When I woke up this morning, I didn’t feel particularly motivated to go to work. I felt like something in me was gone.
While at work, I tried to stay focus on building a function to allow an administrator to disconnect a user from the system. However, my team lead decided to pull me to help him with a tender demo. While I was there, for some reason, I’m more nervous than him and was sweating. It took me a while to cool down and wait until it was our turn to present the system.
During the demo, I heard what some of the users are saying and recognize those could be great features. After that, I went back to my seat to continue to work on the feature.
Well, at first it was going fine and I was building it into a better feature where administrator could see past login details, current login details and still allow the admin disconnect the user in real time.
After showing it to my team lead, he said there’s no need. Just a list of users with disconnect buttons will do. So I dismantled all the codes that I wrote for those features and leave just the parts required for the basic stuff to work.
Yeah, sounds fine right?
But I also felt a little disappointed. It does feel like whatever I think of is unnecessary, a waste of time, and unappreciated.
I get that it cost money and time to build features. There are always more important stuff to build because it is a project and not a product that the customer paid for. In fact, they have been asking for us to deploy all the required features since last month but due to limited resources, development was slower than expected. So there is that. A balance needs to be struck between creating stuff to raise quality or fulfilling existing requirements.
Even with all that rational thinking, it still doesn’t prevent me from actually dropping all the standards I have and just focus on finishing the features.
And you know what was the initial grand idea that I had?
Because I see the “disconnect user” as an event-driven feature, I wanted to use the message queue, which in our case, RabbitMQ, to deliver the event to the client application. I felt that it was more pure and true to the idea of “event-driven”. Once the client application received the event, it will notify the user that they have been logged out and will quit after they acknowledge the pop-up. But after discussing with my colleague, she suggested another way and it’s much faster. The client application is already sending heartbeat to the server and I have already implemented activity tracking using the login session. So all I need to do was to get the heartbeat to return if the session is still valid after the admin has disconnected the user.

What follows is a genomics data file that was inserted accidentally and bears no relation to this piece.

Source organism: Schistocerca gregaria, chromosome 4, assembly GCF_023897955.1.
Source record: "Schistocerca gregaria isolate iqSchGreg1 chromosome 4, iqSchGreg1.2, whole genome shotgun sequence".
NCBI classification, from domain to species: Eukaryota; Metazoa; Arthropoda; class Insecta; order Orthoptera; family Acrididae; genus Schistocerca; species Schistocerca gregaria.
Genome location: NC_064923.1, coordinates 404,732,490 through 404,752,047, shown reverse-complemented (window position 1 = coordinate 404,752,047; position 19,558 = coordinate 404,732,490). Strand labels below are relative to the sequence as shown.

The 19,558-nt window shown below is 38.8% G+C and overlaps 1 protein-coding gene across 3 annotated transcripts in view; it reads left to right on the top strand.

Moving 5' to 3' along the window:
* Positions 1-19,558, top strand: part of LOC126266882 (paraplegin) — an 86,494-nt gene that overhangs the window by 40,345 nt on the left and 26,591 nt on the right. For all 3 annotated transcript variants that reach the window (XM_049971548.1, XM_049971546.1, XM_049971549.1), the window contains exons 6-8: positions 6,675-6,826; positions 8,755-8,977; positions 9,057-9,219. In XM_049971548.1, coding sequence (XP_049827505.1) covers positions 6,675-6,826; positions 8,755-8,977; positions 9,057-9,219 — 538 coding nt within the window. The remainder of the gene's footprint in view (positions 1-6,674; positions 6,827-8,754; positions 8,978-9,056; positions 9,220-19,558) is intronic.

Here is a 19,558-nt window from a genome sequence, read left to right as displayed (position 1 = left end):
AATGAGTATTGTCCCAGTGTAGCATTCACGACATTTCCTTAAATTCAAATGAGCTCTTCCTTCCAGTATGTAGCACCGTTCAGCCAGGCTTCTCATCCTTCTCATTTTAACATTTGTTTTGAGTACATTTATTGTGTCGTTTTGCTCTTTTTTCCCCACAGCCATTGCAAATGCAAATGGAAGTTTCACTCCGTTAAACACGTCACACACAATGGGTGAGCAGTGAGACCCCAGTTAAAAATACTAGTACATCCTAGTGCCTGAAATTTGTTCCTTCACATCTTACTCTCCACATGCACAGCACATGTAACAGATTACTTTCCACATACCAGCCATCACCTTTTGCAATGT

And that’s the difference between my colleagues and me. They all see everything as discrete functionality and if they can hack an existing functionality to support additional functionality, they will do that. I’m more of someone who prefer purity of concepts, ideas and functionality. Every word, function name, variables, etc that I use in code has to mean something and be precise. And I love layered codes and dislike pollution of codes in specific layer with ideas and concepts from other layers.
Of course neither approach is wrong or right. It’s a matter of striking a balance. Just that so far, what I have experienced is I can implement new functionalities much easier because codes are placed properly and can be reused with the tradeoff being more source files and over-complication. But it also show that I care about the details, I’m creative and have an active imagination.
That’s also why I do feel stifled by my current work place. It’s like I keep hitting a ceiling. It’s painful and depressing.
Anyway, I also just heard that a colleague in my department, who also joined on the same day as me, has quit. From what I heard, she was extremely frustrated with the processes and culture.
Well, not just her. Me too. And another colleague of mine too.
But I’m still hanging on because I’m waiting for my pay day. After that, I will see how it goes.
One last thing. I have signed up for a landscaping course a few months back. That course is this Thursday. It was more of a one day introduction course but I wanted to use it as a way for me to get new ideas, understand the landscaping industry and broaden my knowledge.
Now, I do see myself as a seeker. And so I will constantly seek for new knowledge at my own pace. That’s how I expand my creativity too.